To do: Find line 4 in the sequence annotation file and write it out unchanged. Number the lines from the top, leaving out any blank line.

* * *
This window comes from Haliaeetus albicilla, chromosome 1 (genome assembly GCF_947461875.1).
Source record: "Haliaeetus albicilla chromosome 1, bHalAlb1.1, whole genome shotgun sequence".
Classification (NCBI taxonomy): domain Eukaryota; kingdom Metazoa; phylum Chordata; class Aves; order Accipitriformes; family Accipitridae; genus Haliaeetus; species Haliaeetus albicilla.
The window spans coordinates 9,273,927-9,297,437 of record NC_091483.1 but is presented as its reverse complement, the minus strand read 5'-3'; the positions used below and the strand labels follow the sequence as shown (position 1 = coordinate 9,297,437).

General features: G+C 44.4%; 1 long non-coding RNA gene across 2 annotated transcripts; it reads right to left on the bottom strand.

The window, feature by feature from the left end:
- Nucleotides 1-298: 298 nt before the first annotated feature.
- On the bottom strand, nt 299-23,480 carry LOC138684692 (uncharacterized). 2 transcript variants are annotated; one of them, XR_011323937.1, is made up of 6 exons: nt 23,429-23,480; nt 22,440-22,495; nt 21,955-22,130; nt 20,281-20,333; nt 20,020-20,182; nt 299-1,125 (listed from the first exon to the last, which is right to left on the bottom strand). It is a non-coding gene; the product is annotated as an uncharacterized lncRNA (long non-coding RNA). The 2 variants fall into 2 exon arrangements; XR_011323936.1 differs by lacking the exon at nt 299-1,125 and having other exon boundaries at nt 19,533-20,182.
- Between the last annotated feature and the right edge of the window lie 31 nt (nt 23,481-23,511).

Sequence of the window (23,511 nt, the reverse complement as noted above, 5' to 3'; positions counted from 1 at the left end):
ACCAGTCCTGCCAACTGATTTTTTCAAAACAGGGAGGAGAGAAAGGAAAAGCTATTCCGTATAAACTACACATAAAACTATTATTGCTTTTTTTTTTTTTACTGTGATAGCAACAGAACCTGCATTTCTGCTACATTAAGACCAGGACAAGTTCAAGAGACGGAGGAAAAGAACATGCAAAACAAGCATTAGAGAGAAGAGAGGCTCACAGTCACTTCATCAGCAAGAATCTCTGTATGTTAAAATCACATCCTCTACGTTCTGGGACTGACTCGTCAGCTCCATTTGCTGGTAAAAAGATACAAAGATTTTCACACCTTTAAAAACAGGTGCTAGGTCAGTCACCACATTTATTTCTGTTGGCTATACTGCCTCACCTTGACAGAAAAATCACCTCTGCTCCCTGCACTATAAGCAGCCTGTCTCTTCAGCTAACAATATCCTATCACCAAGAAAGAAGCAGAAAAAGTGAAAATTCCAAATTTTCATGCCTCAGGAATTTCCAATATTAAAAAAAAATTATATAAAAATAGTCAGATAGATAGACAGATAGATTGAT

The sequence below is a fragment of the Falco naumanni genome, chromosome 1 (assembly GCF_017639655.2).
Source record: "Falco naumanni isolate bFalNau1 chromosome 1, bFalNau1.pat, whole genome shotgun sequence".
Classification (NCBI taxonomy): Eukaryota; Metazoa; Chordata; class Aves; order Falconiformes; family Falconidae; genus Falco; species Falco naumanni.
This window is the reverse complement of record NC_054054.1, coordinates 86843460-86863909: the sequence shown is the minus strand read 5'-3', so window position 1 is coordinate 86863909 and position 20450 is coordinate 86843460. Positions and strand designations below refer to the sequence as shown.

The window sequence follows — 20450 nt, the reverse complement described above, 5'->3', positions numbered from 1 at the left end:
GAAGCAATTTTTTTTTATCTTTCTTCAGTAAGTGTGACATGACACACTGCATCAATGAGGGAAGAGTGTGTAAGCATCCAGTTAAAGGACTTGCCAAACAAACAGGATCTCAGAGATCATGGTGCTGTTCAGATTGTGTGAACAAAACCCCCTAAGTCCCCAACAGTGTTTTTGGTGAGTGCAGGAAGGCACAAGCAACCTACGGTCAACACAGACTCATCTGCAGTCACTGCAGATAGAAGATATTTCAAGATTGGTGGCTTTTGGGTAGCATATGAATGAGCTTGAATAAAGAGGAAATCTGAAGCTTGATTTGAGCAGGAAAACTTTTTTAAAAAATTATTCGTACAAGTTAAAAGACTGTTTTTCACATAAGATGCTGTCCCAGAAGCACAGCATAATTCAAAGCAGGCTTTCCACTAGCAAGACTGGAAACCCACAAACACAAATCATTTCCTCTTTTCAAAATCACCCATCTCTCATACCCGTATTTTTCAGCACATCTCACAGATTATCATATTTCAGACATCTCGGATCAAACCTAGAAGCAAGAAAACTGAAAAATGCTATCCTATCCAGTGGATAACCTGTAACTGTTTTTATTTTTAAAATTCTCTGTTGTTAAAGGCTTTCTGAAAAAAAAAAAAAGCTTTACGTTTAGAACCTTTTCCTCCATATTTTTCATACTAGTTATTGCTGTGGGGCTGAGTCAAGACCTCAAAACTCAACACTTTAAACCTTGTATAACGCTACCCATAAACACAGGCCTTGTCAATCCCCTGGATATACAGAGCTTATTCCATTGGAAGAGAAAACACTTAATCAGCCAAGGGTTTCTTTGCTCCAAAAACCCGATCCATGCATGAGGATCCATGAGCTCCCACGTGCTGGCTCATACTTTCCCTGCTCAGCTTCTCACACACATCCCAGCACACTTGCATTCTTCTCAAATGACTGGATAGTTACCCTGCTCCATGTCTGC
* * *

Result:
The window spans coordinates 9,273,927-9,297,437 of record NC_091483.1 but is presented as its reverse complement, the minus strand read 5'-3'; the positions used below and the strand labels follow the sequence as shown (position 1 = coordinate 9,297,437).